This year Father’s Day shaped up into a personal dream scenario: a brunch buffet with Lynnette’s family at the Willows followed by dessert with my family at my parents house followed by a winner-take-all NBA Finals game 7 followed by WWE’s Money in the Bank PPV. It almost didn’t matter that the Mets were swept by the lowly Atlanta Braves early this morning. Almost.
Now that those festivities are over, I have fallen back into my more traditional role of worker bee. The washer and dryer are turning circles. Half (the half the twins crawl around on) of the living room has been vacuumed. Lynnette and Madison just fed Cole and Avery so I could take a break and write this piece, and there are also rumors that Lynnette has one more gift waiting for me but as I am a superstitious man, I don’t want to jinx it.
My family gifted me some underwear (essential) and a brand new watch which does two things: 1) it brings the number of watches I own to 11, and 2) it brings the number of watches I own that actually work to 3. The Father’s Day tradition I look forward to most, though, is Madison’s fill-in-the-blank answers to Lynnette’s standard Father’s Day questions.
A few observations:
A) She wasn’t totally sure about my age, but two days ago when the groomer at Petsmart asked how old Abby was, Mad shouted “5!” before I could even think about answering.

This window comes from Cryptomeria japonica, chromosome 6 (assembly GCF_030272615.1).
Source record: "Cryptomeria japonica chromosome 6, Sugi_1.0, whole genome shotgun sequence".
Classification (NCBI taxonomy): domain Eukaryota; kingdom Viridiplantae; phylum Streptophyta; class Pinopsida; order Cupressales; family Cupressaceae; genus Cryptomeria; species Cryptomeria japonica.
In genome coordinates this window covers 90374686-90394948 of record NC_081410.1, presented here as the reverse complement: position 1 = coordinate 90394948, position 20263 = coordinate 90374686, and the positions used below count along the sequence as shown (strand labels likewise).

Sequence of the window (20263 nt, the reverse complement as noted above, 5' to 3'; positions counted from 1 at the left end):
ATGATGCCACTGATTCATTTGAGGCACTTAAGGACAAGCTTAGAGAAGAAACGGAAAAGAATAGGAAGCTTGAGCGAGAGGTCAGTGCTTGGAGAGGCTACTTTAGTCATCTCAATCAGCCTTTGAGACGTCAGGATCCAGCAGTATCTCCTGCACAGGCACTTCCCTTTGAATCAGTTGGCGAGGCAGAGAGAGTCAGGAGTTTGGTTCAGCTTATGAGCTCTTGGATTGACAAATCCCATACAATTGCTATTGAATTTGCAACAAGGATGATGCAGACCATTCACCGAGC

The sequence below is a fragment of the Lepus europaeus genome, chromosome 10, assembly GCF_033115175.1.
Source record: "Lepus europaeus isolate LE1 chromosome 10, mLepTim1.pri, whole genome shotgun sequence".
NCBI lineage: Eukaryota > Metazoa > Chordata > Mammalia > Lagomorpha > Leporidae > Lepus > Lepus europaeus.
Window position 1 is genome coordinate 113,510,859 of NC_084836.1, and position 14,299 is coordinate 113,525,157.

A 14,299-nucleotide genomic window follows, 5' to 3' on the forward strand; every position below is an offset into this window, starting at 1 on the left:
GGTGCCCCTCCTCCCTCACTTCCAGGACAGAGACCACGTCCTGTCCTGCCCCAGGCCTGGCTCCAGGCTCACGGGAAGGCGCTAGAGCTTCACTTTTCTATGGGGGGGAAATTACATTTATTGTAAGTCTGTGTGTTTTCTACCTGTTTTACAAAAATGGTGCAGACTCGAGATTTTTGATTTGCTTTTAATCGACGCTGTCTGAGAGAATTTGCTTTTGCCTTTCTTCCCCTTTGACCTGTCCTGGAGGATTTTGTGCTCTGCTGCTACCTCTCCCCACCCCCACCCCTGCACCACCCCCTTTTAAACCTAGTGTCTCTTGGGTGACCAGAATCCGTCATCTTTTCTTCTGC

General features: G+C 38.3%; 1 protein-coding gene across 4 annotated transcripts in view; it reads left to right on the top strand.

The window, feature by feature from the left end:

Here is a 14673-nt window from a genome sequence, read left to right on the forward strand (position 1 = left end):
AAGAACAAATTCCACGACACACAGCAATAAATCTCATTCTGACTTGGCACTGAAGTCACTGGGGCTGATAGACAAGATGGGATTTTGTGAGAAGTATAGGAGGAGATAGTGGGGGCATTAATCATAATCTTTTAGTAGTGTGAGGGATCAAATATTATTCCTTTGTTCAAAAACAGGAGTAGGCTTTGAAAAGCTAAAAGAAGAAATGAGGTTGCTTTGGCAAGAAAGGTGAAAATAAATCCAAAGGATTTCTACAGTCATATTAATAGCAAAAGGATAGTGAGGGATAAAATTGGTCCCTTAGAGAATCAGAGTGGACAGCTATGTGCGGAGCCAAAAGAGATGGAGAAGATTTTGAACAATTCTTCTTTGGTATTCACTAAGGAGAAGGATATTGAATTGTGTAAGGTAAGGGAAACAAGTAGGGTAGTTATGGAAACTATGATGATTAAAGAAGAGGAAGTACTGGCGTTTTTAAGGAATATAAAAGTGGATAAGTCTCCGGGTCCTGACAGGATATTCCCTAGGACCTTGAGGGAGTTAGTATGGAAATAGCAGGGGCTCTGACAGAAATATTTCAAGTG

B) Be-bah-dees is further evidence that I have imbued my daughter with the vocal qualities of a moke. Every time she speaks like this a tiny crack appears in my heart. But every once in a while she’ll say something so profoundly pidgin that I I feel like I’ve failed her completely. Case in point: sometimes when I one-hit KO another Pokemon, Madison will comment “Ho, he’s one real scrappah, yeah?” Just an unmitigated disaster.
C) I corrected her as soon as I saw the error. “Mad, I eat sushi that’s mostly on red plates,” I said. “But isn’t the yellow the cheapest plates?” she replied. “Yes,” I said. “I thought you like to keep the costs down?” she asked. “Well, I do, but-” I said. Lynnette cut me off “That’s my job,” said the queen of seafood salad and fried tofu.
D) The obvious winner is “Daddy always tells me ‘eat steak meat’.” My daughter has an aversion to meat – any food that’s not candy, really. “Steak meat” is the term Madison uses to label steak. I don’t know why, either, because she doesn’t say “pork meat” or “chicken meat.” But I really do say this all the time. She doesn’t eat enough protein. “But I’m strong already!” she rebuts. “I go to the workout equipment at school everyday!” she says in a vigorous attempt to avoid the steak meat. “Then why can’t you take the cap of the twins’ bottles?” I ask. There is silence, save for the sound of angry teeth ripping apart steak meat. It is beautiful music to my ears.
The first two weeks of summer were pretty rough on Madison and me. We didn’t work too well together as a team. My expectations were too high. She wanted to do her own things. This tension culminated in a shouting match about a week ago. Lynnette brokered a peace between us and we’ve been better since. This summer has been the biggest challenge of any kind (college was way easier by comparison). I think Madison and me have both been frustrated by the fact that this summer hasn’t unfurled like our more adventurous ones, and since we can’t take it out on the twins, we only have each other. But that’s why we’ll make it. We have each other.